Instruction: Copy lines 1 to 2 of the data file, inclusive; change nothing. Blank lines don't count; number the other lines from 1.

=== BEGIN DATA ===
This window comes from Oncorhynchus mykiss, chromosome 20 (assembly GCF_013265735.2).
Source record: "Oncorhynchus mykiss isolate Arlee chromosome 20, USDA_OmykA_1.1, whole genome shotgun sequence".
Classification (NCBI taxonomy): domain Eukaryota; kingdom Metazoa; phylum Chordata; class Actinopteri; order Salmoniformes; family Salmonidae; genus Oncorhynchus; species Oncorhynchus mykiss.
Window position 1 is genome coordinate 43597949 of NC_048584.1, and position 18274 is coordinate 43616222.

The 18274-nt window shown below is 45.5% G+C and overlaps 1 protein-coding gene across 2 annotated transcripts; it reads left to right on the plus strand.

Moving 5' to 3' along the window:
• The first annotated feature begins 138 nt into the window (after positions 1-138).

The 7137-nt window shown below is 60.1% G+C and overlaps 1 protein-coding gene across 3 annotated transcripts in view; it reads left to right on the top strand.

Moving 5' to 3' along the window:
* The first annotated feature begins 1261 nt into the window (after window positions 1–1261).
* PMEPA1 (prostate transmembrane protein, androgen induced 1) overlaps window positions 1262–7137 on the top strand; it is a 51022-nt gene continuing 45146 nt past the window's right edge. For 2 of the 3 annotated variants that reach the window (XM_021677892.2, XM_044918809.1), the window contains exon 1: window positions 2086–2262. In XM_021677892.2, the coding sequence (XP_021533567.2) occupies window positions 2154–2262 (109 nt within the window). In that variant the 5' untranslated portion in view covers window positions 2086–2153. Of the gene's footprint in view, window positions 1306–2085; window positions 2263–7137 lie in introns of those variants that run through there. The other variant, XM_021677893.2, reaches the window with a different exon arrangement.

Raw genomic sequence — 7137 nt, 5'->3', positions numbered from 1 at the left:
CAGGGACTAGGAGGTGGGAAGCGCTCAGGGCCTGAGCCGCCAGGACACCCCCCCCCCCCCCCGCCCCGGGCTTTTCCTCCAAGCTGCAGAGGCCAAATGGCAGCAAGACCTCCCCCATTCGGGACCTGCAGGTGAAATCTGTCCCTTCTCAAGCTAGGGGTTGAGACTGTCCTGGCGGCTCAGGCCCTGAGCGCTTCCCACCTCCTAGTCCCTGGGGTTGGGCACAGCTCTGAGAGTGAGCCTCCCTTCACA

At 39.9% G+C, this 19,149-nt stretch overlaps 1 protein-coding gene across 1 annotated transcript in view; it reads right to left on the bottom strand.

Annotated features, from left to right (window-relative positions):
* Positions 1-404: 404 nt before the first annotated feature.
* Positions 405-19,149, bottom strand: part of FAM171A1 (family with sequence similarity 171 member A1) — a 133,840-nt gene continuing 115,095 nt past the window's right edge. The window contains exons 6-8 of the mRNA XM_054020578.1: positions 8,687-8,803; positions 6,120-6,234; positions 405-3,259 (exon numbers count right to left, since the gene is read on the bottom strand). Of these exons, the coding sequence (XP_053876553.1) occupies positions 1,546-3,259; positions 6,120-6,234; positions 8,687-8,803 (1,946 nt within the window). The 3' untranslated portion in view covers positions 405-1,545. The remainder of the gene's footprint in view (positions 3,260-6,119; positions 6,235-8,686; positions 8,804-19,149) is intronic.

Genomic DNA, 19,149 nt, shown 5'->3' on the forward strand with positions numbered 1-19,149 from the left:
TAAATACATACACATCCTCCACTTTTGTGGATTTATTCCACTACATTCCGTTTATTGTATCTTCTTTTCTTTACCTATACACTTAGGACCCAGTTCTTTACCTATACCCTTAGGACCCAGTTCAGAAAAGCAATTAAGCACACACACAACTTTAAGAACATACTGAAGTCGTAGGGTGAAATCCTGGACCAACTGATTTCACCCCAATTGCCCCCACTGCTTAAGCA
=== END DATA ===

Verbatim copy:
This window comes from Oncorhynchus mykiss, chromosome 20 (assembly GCF_013265735.2).
Source record: "Oncorhynchus mykiss isolate Arlee chromosome 20, USDA_OmykA_1.1, whole genome shotgun sequence".